The Old Tree is No More

   So, you figured me out pretty fast. I mourn the loss of the Old Tree but I don't want to lose the forest as well. We have six universities and three seminaries in Texas relating to our state convention and the Baptist University of the Americas. Exactly one (hint) they gather in Waco) does not need your money (but will take it, so fire off a check today).

   All the others have growing needs, if not growing student bodies, right now. Most of them have growing student bodies as  well.

   Declining revenue dollars from the convention means something in Brownwood, Marshall, Plainview, Abilene, et al. It would be a catastrophe to lose any one of the culture transforming institutions that touch young people (and adults, throWeugh adult education programs).

   I would personally mourn the loss of Free Church ties to those institutions.  We all want our schools to be world-class. None of us wants them to be over-worldly, in the carnal sense. My wife tells me going to work at DBU is like going to church every day, by which she means a cultural sense of Christian values permeates campus life. I want Ivy League repute. I also want a top-down Christian culture on our campuses.

   And I want students to be able to attend our universities without bankrupting themselves.

   Too much money stops before it gets to our campuses. We have to deal with the middle man.

   The Old Tree is dead. Let's save the forest.

3 thoughts on “The Old Tree is No More”

  1. I hear your call for attention to the institutions of our denominations. I do not hear anyone’s call to church health. Nature shows us on every level all of creation reproduces when it is healthy. I see our churhes dwindling, our baptism rates dwindling and more attrition than reproduction. We are dying faster than we are growing at the foundation. These great institutions may be in jeopardy due to unhealthy churches rather than a dead old tree. The dead old tree is just an indicator of the lack of concern over foundational health. If the foundation is not energized by more than the fear of take over or the anger over political missteps then all of these institutions may need to be concerned over their future. Our foundational focus has now become financially who can and should survive. I don’t see survival at the Heart of Christ’s ministry, in fact I see quite the opposite. I think Abraham may be able to teach us this, a willingness to let go and look forward. In a day where 95% of our pastors are getting out of the ministry after serving for 5 years(according to Focus on the Family), baptisms rates that need exponential growth and churches closing their doors. It seems our current focus is bringing disaster. The last thing we need is to work harder at doing what we have been doing.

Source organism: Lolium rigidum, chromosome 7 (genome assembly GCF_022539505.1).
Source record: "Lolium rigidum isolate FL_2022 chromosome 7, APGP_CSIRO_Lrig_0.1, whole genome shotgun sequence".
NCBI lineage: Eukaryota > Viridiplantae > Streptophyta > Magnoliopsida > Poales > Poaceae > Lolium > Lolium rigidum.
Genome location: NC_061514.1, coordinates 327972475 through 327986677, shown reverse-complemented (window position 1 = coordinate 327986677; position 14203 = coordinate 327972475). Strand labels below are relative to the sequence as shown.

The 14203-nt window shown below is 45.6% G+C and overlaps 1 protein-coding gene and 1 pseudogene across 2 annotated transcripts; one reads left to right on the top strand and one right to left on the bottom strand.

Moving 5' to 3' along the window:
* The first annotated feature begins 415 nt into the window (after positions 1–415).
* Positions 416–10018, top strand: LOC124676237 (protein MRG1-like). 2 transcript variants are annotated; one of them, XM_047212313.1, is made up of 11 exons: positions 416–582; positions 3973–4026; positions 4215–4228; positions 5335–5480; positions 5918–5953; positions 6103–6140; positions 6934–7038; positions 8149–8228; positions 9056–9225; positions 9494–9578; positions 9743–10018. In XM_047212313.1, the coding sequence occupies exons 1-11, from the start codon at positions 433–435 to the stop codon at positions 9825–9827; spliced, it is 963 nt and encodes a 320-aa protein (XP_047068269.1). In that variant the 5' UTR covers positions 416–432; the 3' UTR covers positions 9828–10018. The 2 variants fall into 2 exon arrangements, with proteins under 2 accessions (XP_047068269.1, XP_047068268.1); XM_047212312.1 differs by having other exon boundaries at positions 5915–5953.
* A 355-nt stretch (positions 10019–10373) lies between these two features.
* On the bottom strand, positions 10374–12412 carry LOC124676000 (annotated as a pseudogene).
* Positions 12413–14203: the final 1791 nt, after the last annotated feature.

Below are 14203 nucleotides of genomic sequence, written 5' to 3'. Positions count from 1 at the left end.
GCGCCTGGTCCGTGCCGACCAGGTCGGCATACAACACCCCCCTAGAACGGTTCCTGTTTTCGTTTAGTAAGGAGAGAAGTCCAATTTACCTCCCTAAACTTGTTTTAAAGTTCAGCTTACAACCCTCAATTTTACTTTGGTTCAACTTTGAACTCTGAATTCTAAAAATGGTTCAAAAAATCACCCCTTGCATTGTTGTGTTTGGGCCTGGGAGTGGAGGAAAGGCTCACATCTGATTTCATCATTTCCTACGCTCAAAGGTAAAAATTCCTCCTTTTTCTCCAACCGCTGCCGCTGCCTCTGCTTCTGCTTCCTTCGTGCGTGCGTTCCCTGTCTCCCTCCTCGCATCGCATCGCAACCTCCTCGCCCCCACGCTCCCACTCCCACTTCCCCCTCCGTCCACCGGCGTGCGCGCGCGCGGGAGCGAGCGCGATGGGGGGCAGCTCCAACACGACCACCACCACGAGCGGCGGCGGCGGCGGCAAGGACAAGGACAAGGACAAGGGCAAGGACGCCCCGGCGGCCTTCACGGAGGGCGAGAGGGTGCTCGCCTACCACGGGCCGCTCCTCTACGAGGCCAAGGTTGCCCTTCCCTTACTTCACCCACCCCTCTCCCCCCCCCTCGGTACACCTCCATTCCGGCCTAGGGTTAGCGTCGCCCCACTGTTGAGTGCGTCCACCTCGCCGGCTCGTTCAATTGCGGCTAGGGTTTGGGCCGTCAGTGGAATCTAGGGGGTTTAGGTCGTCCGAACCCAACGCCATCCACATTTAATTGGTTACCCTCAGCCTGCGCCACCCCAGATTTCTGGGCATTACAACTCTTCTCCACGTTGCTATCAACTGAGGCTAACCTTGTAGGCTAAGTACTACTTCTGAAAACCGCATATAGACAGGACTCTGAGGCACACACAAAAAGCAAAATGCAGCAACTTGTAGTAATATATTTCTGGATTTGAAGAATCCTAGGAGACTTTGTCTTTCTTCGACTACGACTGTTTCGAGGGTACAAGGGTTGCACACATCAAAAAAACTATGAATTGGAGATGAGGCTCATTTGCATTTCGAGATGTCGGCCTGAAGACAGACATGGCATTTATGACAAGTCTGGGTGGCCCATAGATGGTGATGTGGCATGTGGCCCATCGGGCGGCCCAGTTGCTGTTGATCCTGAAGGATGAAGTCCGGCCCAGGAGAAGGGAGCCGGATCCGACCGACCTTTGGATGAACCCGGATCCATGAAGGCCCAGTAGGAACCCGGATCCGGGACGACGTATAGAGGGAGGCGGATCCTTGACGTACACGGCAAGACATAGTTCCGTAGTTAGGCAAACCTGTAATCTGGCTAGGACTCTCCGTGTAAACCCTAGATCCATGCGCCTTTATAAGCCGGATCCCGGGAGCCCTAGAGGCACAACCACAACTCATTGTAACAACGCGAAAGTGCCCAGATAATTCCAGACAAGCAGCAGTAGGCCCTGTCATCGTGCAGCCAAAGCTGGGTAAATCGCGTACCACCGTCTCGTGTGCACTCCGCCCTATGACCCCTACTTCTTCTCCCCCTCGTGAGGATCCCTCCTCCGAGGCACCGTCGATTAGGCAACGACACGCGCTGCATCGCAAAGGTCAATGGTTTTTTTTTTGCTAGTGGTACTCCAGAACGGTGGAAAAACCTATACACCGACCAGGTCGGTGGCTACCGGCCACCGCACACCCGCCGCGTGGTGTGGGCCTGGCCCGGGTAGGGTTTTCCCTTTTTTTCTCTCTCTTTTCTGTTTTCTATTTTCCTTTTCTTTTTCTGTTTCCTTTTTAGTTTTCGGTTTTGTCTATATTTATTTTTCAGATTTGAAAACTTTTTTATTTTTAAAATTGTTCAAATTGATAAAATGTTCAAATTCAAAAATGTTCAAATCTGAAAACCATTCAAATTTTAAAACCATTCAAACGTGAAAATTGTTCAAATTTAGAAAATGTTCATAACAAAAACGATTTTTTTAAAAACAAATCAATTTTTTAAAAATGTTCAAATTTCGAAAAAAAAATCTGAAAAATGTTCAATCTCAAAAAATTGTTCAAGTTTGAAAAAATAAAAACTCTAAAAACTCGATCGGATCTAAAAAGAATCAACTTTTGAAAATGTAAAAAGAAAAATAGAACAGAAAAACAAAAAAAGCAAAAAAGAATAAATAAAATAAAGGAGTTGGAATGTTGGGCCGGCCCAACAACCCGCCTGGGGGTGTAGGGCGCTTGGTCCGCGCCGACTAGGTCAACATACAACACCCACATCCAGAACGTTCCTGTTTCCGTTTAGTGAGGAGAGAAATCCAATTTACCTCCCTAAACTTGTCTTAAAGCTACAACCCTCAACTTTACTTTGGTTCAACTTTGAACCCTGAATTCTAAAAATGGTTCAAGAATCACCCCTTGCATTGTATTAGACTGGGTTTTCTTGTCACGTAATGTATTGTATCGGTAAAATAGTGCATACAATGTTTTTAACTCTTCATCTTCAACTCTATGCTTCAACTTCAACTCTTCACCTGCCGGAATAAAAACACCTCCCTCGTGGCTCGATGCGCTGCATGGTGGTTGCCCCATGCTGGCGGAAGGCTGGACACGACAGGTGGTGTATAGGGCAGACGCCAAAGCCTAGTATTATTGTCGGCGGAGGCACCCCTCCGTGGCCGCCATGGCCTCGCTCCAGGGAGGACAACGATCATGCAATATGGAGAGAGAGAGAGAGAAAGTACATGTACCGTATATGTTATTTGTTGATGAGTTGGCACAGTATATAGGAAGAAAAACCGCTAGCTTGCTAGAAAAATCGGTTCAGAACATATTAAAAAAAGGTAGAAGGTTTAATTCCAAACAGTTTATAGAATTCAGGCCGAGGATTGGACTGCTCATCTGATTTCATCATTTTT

Here are a couple of books I have foundational in future Focus. Erwin Mcmanus – An Unstoppable Force-Daring to become the Church God had in Mind and Gene Wood – Leading The TurnAround Church. Both of these are focused on breaking the barriers not just talking about them. We have discussed the problems enough.

  2. 101 years ago, my great grandfather built a house. He built it on a foundation of crowned dirt and and beau d’arc piers. Thirty years ago my father placed a concrete footing around the foundation and not long ago I recrowned the base. We are continually working to improve the performance of the foundation. And that is where the metaphor disjoints itself from the converstaioin here for if we think the foudation is wrong, are we not just mimicres of Joseph Smith? I would be careful of what I aks(sic) for!
    Jesus is irreplaceable. He is the unflawed foundation, even the crown whic is the base.

  3. I think we are getting somewhere now. I don’t see any of our great institional organizations giving themselves up for the cause. If Christ gave Himself up for a hope in mankind why don’t I see any of our great leaders doing the same??

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